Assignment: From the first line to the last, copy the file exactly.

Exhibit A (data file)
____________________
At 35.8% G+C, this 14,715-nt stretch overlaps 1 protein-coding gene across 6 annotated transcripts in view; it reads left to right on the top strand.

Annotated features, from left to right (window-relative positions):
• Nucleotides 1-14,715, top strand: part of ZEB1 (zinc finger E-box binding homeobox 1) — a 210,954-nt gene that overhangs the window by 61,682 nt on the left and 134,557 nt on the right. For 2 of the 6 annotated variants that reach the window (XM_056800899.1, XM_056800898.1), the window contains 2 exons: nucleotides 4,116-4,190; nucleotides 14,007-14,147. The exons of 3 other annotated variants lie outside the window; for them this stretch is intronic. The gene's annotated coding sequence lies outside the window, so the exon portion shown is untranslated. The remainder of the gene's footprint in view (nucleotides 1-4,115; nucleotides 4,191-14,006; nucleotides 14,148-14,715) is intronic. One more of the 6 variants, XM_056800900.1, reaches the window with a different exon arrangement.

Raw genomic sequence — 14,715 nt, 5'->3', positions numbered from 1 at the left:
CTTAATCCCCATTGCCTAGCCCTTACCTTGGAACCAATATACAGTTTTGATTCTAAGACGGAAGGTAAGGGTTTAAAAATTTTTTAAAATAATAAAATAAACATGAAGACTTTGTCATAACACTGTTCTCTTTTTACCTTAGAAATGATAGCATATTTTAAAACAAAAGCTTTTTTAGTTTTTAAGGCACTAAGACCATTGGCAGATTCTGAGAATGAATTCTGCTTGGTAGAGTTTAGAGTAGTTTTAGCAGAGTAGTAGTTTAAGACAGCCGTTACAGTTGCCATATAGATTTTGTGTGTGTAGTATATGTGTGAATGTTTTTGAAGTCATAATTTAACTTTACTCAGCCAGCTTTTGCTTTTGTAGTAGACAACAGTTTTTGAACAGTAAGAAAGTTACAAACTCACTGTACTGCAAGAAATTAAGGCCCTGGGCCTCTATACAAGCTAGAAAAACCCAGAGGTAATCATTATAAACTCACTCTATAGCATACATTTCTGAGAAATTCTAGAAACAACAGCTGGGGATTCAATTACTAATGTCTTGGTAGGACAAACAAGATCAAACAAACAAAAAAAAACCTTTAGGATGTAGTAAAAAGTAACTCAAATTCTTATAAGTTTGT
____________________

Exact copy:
At 35.8% G+C, this 14,715-nt stretch overlaps 1 protein-coding gene across 6 annotated transcripts in view; it reads left to right on the top strand.

Annotated features, from left to right (window-relative positions):
• Nucleotides 1-14,715, top strand: part of ZEB1 (zinc finger E-box binding homeobox 1) — a 210,954-nt gene that overhangs the window by 61,682 nt on the left and 134,557 nt on the right. For 2 of the 6 annotated variants that reach the window (XM_056800899.1, XM_056800898.1), the window contains 2 exons: nucleotides 4,116-4,190; nucleotides 14,007-14,147. The exons of 3 other annotated variants lie outside the window; for them this stretch is intronic. The gene's annotated coding sequence lies outside the window, so the exon portion shown is untranslated. The remainder of the gene's footprint in view (nucleotides 1-4,115; nucleotides 4,191-14,006; nucleotides 14,148-14,715) is intronic. One more of the 6 variants, XM_056800900.1, reaches the window with a different exon arrangement.

Raw genomic sequence — 14,715 nt, 5'->3', positions numbered from 1 at the left:
CTTAATCCCCATTGCCTAGCCCTTACCTTGGAACCAATATACAGTTTTGATTCTAAGACGGAAGGTAAGGGTTTAAAAATTTTTTAAAATAATAAAATAAACATGAAGACTTTGTCATAACACTGTTCTCTTTTTACCTTAGAAATGATAGCATATTTTAAAACAAAAGCTTTTTTAGTTTTTAAGGCACTAAGACCATTGGCAGATTCTGAGAATGAATTCTGCTTGGTAGAGTTTAGAGTAGTTTTAGCAGAGTAGTAGTTTAAGACAGCCGTTACAGTTGCCATATAGATTTTGTGTGTGTAGTATATGTGTGAATGTTTTTGAAGTCATAATTTAACTTTACTCAGCCAGCTTTTGCTTTTGTAGTAGACAACAGTTTTTGAACAGTAAGAAAGTTACAAACTCACTGTACTGCAAGAAATTAAGGCCCTGGGCCTCTATACAAGCTAGAAAAACCCAGAGGTAATCATTATAAACTCACTCTATAGCATACATTTCTGAGAAATTCTAGAAACAACAGCTGGGGATTCAATTACTAATGTCTTGGTAGGACAAACAAGATCAAACAAACAAAAAAAAACCTTTAGGATGTAGTAAAAAGTAACTCAAATTCTTATAAGTTTGT